Sunday, May 20, 2012

Jerusalem Day, Celebrating the Reunification of Jerusalem 45 Years Ago
What happened during 19 years of Jordanian occupation?

Larsson's famous 1917 picture
 of the surrender of Jerusalem
to two British sergeants
Lewis Larsson was one of the founders of the American Colony's photographic department in Jerusalem in the early 20th century.  His historic photo of the surrender of Jerusalem to the British in 1917 is perhaps his most famous picture.

The American Colony closed some 30 years later. The photos were taken to California and eventually were donated to the Library of Congress. 
Imagine the surprise, therefore, when we discovered in the Library of Congress files color photos taken by Larsson in Jerusalem in the 1950s.

Larsson's photo of eastern Jerusalem during Jordan's occupation.
Taken from Mt. Olives. Note the Old City wall. (circa 1950)

Enlargement showing the Rothschild Building in black frame.
Almost all other buildings below it are rubble
The Old City of Jerusalem was captured by the Jordan Legion in 1948.  All Jewish inhabitants were expelled or taken as prisoners.  Great Jewish institutions in the Jewish Quarter, such as the Hurva Synagogue, the Porat Yosef Yeshiva, and the Tiferet Yisrael Synagogue were destroyed.  For the 19 years of Jordanian occupation, Jews were forbidden from visiting the Western Wall.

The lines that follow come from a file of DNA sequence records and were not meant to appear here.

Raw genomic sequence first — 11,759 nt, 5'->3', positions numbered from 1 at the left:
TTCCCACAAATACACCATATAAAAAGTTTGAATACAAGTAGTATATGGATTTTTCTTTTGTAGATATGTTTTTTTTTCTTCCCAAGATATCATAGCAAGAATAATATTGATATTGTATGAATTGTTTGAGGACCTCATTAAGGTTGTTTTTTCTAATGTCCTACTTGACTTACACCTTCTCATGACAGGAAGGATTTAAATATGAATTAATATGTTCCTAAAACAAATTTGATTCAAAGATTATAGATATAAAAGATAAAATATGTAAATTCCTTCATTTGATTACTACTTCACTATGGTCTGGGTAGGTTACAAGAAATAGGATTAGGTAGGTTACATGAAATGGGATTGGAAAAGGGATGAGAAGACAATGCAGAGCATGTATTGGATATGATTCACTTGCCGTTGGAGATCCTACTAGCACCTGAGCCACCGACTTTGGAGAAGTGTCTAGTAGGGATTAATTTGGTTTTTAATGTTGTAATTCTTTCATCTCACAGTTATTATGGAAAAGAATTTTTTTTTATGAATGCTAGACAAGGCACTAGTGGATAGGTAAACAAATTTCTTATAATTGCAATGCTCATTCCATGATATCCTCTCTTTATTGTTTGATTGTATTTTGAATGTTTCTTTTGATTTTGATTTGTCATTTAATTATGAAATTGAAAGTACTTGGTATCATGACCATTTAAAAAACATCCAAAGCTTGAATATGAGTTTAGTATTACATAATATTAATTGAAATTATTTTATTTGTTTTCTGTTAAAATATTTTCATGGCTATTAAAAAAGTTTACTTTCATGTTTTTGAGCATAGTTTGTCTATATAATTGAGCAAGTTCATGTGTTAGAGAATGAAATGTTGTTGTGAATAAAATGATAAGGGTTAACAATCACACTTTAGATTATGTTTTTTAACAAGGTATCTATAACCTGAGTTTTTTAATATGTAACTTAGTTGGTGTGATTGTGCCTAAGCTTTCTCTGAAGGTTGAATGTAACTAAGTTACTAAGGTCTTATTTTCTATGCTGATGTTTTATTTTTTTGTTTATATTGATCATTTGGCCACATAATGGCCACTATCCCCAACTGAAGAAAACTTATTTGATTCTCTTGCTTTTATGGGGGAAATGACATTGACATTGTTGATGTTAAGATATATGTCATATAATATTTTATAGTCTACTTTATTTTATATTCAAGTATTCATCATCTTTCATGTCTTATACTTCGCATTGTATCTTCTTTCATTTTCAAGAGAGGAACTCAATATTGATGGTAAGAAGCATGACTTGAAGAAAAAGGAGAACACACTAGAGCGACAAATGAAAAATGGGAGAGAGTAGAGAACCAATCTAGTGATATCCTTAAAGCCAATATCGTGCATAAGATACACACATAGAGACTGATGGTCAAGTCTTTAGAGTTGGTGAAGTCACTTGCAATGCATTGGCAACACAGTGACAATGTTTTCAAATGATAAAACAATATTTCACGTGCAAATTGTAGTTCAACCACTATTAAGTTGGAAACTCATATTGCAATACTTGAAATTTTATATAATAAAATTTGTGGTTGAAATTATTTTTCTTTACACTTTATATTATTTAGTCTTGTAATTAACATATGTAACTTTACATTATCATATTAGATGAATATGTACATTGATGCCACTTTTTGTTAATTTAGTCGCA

Larsson's photo shows the Jewish Quarter in rubble except for the Rothschild Building from the Beit HaMachseh compound. 

As a reference point, note the truck entering the Dung Gate. 
Jewish funeral at Rothschild Building
(1903)







Hurva synagogue in ruins, 1948.  Jordanian soldier
holding a Torah scroll. (Wikipedia)



















The IDF entering the Old City
through the Lions Gate, 1967
In June 1967, during the Six-Day War, the Jordanian army opened artillery and small-arms fire on the Jewish side of Jerusalem.  The Israeli army, engaged in a widescale war with Egypt on the Sinai front, rushed troops to Jerusalem.  Led by paratroopers, the Israeli soldiers captured the Old City and reunited Jerusalem. 

Within days, some of those paratroopers found themselves fighting against the Syrians on the Golan Heights.

Special film feature

We share with you a film made one month after the 1967 war by the late Dr. Martin Richter of Basel, Switzerland.  The film, showing scenes of Jerusalem, Hebron, Bethlehem and other locations, was edited by his son, Alexander Avidan and recently posted on YouTube.

1 comment:

  1. I posted the picture of the Jordanian soldier in Wikipedia.

    The picture was taken by John Roy Carlson for his 1949 book "Cairo to Damascus. I'm sure that you have a better scanner than I do.

    ReplyDelete